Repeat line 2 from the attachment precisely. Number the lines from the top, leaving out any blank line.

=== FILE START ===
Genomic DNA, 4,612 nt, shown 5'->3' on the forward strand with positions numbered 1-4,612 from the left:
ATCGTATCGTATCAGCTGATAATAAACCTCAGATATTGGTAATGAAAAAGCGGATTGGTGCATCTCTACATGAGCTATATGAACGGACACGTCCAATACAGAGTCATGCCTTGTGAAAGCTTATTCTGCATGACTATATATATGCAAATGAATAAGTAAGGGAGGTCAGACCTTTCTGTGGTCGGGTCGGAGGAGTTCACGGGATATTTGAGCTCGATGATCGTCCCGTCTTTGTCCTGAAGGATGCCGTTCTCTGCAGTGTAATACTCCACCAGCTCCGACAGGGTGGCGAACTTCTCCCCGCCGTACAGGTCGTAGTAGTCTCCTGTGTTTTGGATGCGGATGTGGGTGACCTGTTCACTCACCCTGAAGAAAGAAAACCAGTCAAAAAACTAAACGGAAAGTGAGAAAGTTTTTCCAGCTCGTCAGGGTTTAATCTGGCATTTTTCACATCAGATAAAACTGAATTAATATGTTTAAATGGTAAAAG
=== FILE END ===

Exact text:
ATCGTATCGTATCAGCTGATAATAAACCTCAGATATTGGTAATGAAAAAGCGGATTGGTGCATCTCTACATGAGCTATATGAACGGACACGTCCAATACAGAGTCATGCCTTGTGAAAGCTTATTCTGCATGACTATATATATGCAAATGAATAAGTAAGGGAGGTCAGACCTTTCTGTGGTCGGGTCGGAGGAGTTCACGGGATATTTGAGCTCGATGATCGTCCCGTCTTTGTCCTGAAGGATGCCGTTCTCTGCAGTGTAATACTCCACCAGCTCCGACAGGGTGGCGAACTTCTCCCCGCCGTACAGGTCGTAGTAGTCTCCTGTGTTTTGGATGCGGATGTGGGTGACCTGTTCACTCACCCTGAAGAAAGAAAACCAGTCAAAAAACTAAACGGAAAGTGAGAAAGTTTTTCCAGCTCGTCAGGGTTTAATCTGGCATTTTTCACATCAGATAAAACTGAATTAATATGTTTAAATGGTAAAAG